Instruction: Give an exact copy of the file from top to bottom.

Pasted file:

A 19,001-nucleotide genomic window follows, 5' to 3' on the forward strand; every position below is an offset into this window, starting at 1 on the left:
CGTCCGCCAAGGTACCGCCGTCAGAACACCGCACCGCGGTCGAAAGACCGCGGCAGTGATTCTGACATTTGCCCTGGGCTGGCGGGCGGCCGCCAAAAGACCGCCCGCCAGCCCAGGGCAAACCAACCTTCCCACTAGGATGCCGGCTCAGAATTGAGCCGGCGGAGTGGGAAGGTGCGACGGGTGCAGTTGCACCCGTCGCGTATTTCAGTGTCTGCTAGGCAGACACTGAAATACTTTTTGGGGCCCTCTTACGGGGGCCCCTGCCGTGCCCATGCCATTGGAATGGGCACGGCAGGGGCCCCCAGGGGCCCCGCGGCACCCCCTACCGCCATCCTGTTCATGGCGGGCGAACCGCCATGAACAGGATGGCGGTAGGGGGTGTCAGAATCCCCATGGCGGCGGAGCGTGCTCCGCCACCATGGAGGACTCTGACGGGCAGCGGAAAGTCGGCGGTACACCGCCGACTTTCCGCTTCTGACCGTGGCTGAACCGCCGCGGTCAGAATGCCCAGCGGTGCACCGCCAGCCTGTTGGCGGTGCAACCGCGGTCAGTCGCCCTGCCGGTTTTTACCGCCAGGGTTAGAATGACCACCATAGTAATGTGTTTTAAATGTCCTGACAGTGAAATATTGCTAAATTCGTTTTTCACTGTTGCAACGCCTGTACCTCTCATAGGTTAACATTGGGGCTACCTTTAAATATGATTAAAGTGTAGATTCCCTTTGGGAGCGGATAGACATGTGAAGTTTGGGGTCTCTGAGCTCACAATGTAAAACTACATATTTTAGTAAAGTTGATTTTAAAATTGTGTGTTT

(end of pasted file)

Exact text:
A 19,001-nucleotide genomic window follows, 5' to 3' on the forward strand; every position below is an offset into this window, starting at 1 on the left:
CGTCCGCCAAGGTACCGCCGTCAGAACACCGCACCGCGGTCGAAAGACCGCGGCAGTGATTCTGACATTTGCCCTGGGCTGGCGGGCGGCCGCCAAAAGACCGCCCGCCAGCCCAGGGCAAACCAACCTTCCCACTAGGATGCCGGCTCAGAATTGAGCCGGCGGAGTGGGAAGGTGCGACGGGTGCAGTTGCACCCGTCGCGTATTTCAGTGTCTGCTAGGCAGACACTGAAATACTTTTTGGGGCCCTCTTACGGGGGCCCCTGCCGTGCCCATGCCATTGGAATGGGCACGGCAGGGGCCCCCAGGGGCCCCGCGGCACCCCCTACCGCCATCCTGTTCATGGCGGGCGAACCGCCATGAACAGGATGGCGGTAGGGGGTGTCAGAATCCCCATGGCGGCGGAGCGTGCTCCGCCACCATGGAGGACTCTGACGGGCAGCGGAAAGTCGGCGGTACACCGCCGACTTTCCGCTTCTGACCGTGGCTGAACCGCCGCGGTCAGAATGCCCAGCGGTGCACCGCCAGCCTGTTGGCGGTGCAACCGCGGTCAGTCGCCCTGCCGGTTTTTACCGCCAGGGTTAGAATGACCACCATAGTAATGTGTTTTAAATGTCCTGACAGTGAAATATTGCTAAATTCGTTTTTCACTGTTGCAACGCCTGTACCTCTCATAGGTTAACATTGGGGCTACCTTTAAATATGATTAAAGTGTAGATTCCCTTTGGGAGCGGATAGACATGTGAAGTTTGGGGTCTCTGAGCTCACAATGTAAAACTACATATTTTAGTAAAGTTGATTTTAAAATTGTGTGTTT